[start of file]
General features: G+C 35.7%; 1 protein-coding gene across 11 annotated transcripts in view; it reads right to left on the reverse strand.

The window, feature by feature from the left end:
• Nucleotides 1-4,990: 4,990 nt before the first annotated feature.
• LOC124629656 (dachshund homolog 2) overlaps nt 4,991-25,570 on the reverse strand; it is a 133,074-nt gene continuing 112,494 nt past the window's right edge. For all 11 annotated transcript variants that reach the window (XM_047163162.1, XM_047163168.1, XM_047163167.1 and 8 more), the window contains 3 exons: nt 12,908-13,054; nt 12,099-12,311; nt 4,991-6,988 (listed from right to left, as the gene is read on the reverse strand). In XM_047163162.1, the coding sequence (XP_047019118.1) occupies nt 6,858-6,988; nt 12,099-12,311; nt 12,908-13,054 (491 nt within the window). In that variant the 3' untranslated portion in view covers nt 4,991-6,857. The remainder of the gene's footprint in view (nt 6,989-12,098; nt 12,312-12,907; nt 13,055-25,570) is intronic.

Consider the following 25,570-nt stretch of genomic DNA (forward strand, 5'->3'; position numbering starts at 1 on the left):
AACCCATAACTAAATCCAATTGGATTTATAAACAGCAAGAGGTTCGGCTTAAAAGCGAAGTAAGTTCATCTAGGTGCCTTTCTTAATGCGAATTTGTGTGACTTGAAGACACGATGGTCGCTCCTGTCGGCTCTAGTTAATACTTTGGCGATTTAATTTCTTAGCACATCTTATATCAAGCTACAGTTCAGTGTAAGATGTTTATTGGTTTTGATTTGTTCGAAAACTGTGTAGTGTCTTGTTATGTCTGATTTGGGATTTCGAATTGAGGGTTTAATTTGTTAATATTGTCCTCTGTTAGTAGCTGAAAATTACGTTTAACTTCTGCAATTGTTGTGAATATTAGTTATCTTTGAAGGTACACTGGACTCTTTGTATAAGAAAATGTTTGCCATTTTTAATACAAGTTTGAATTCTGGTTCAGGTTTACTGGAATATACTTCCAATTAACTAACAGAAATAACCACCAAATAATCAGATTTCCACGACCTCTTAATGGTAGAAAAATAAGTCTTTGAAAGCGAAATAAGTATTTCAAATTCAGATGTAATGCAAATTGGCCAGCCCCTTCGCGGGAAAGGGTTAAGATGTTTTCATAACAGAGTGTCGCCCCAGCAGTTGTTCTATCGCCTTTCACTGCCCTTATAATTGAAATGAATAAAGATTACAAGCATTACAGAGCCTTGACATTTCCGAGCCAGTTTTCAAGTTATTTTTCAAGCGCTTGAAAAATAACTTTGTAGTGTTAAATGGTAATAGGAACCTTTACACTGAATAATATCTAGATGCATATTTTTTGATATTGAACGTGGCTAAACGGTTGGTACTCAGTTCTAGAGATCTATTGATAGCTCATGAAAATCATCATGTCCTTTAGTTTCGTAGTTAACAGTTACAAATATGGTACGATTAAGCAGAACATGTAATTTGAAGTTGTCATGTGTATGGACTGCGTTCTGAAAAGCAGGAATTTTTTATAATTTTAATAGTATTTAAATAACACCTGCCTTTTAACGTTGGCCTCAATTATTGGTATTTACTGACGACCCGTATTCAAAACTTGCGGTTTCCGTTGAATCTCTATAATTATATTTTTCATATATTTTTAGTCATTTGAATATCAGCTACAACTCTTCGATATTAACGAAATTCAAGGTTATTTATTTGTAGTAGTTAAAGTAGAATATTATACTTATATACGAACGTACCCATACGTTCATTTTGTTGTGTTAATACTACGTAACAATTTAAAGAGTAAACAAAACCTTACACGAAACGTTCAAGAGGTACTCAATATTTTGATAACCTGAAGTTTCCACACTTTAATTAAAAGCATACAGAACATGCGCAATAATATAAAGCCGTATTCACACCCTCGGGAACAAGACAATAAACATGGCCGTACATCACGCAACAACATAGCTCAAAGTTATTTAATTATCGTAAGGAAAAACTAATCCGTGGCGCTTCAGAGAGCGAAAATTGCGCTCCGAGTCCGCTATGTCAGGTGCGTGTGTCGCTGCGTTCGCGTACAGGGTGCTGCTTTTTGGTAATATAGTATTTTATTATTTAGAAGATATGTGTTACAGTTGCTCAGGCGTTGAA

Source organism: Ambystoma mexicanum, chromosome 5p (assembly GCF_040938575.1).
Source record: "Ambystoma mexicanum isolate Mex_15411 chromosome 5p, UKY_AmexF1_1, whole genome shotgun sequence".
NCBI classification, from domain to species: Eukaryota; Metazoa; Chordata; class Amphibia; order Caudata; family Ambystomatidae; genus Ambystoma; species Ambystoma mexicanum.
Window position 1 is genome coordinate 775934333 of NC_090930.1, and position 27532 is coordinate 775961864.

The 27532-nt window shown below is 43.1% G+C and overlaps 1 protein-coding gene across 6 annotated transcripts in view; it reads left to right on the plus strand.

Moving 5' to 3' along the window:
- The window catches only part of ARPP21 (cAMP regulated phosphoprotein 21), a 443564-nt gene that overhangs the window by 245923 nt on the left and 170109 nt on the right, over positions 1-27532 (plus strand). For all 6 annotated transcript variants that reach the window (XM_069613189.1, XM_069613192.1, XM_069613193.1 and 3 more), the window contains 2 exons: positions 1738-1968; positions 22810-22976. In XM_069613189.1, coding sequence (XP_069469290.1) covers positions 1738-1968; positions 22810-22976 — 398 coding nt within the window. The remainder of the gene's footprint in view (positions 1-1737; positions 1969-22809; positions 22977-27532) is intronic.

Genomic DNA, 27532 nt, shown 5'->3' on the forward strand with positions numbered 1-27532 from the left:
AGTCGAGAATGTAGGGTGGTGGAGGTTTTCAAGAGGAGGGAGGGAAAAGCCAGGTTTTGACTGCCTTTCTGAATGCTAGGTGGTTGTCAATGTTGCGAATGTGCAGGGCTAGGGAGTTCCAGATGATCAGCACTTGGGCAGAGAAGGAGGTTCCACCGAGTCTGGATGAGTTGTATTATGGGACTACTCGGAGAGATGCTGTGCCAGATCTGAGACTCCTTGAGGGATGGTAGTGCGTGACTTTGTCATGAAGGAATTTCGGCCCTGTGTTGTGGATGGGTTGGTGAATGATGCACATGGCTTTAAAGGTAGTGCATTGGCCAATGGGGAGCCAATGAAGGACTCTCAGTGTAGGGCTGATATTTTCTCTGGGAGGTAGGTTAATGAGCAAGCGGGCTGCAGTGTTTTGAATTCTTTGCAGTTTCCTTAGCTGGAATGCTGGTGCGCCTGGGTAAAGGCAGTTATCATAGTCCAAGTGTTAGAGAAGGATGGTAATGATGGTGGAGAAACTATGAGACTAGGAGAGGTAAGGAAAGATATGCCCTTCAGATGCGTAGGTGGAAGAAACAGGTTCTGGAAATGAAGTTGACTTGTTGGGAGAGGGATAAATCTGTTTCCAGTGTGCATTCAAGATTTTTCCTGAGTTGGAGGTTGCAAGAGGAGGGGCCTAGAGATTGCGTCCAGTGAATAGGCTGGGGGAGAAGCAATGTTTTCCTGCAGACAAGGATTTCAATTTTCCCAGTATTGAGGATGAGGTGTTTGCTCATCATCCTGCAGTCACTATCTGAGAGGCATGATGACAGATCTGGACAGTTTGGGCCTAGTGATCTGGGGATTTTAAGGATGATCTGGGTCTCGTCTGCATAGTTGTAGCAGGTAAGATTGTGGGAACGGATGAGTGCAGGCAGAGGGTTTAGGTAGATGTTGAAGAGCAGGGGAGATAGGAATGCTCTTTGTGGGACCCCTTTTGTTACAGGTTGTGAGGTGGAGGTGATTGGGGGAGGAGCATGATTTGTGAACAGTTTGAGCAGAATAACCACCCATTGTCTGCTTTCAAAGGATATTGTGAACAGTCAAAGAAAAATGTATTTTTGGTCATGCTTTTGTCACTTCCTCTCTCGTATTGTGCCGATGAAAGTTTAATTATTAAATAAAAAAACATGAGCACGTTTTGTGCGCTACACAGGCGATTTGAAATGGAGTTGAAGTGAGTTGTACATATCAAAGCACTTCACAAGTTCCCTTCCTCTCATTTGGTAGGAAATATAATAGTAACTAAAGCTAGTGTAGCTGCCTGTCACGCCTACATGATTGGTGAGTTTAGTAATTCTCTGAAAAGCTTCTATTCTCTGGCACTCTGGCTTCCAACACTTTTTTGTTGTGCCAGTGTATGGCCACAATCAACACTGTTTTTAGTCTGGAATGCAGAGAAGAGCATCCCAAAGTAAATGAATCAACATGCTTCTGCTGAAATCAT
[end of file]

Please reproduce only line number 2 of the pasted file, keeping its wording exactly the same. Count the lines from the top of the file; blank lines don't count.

The window, feature by feature from the left end: